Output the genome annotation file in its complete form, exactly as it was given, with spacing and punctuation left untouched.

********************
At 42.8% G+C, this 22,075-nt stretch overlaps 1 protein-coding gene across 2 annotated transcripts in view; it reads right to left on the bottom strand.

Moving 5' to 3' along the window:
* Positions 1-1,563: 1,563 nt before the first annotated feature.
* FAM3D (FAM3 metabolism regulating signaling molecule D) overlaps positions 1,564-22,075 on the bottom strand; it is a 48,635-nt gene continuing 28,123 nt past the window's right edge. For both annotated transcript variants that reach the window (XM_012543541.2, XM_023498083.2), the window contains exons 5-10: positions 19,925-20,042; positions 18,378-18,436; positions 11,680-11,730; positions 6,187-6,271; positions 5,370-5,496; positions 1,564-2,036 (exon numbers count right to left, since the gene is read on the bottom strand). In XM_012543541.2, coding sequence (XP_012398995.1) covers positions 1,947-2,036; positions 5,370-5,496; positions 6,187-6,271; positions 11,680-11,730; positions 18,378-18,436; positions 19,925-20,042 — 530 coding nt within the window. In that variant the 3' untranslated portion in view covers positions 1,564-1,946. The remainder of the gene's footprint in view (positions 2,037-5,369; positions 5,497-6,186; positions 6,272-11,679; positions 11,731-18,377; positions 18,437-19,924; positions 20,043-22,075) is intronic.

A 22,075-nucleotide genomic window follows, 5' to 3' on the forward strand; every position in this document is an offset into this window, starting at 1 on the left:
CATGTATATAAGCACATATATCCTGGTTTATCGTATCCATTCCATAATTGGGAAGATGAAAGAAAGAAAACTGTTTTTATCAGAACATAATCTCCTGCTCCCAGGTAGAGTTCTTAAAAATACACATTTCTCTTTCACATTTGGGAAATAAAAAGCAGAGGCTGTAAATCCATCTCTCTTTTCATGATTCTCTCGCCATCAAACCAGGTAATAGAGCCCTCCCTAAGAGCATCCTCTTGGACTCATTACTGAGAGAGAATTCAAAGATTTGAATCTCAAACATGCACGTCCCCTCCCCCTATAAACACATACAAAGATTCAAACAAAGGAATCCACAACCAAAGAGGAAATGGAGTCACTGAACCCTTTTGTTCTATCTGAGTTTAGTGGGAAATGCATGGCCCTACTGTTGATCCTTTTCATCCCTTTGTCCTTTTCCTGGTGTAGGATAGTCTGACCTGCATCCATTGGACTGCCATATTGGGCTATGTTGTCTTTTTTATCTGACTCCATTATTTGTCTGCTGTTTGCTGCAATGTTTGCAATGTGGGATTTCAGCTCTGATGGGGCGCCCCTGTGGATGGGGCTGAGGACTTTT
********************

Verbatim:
At 42.8% G+C, this 22,075-nt stretch overlaps 1 protein-coding gene across 2 annotated transcripts in view; it reads right to left on the bottom strand.

Moving 5' to 3' along the window:
* Positions 1-1,563: 1,563 nt before the first annotated feature.
* FAM3D (FAM3 metabolism regulating signaling molecule D) overlaps positions 1,564-22,075 on the bottom strand; it is a 48,635-nt gene continuing 28,123 nt past the window's right edge. For both annotated transcript variants that reach the window (XM_012543541.2, XM_023498083.2), the window contains exons 5-10: positions 19,925-20,042; positions 18,378-18,436; positions 11,680-11,730; positions 6,187-6,271; positions 5,370-5,496; positions 1,564-2,036 (exon numbers count right to left, since the gene is read on the bottom strand). In XM_012543541.2, coding sequence (XP_012398995.1) covers positions 1,947-2,036; positions 5,370-5,496; positions 6,187-6,271; positions 11,680-11,730; positions 18,378-18,436; positions 19,925-20,042 — 530 coding nt within the window. In that variant the 3' untranslated portion in view covers positions 1,564-1,946. The remainder of the gene's footprint in view (positions 2,037-5,369; positions 5,497-6,186; positions 6,272-11,679; positions 11,731-18,377; positions 18,437-19,924; positions 20,043-22,075) is intronic.

A 22,075-nucleotide genomic window follows, 5' to 3' on the forward strand; every position in this document is an offset into this window, starting at 1 on the left:
CATGTATATAAGCACATATATCCTGGTTTATCGTATCCATTCCATAATTGGGAAGATGAAAGAAAGAAAACTGTTTTTATCAGAACATAATCTCCTGCTCCCAGGTAGAGTTCTTAAAAATACACATTTCTCTTTCACATTTGGGAAATAAAAAGCAGAGGCTGTAAATCCATCTCTCTTTTCATGATTCTCTCGCCATCAAACCAGGTAATAGAGCCCTCCCTAAGAGCATCCTCTTGGACTCATTACTGAGAGAGAATTCAAAGATTTGAATCTCAAACATGCACGTCCCCTCCCCCTATAAACACATACAAAGATTCAAACAAAGGAATCCACAACCAAAGAGGAAATGGAGTCACTGAACCCTTTTGTTCTATCTGAGTTTAGTGGGAAATGCATGGCCCTACTGTTGATCCTTTTCATCCCTTTGTCCTTTTCCTGGTGTAGGATAGTCTGACCTGCATCCATTGGACTGCCATATTGGGCTATGTTGTCTTTTTTATCTGACTCCATTATTTGTCTGCTGTTTGCTGCAATGTTTGCAATGTGGGATTTCAGCTCTGATGGGGCGCCCCTGTGGATGGGGCTGAGGACTTTT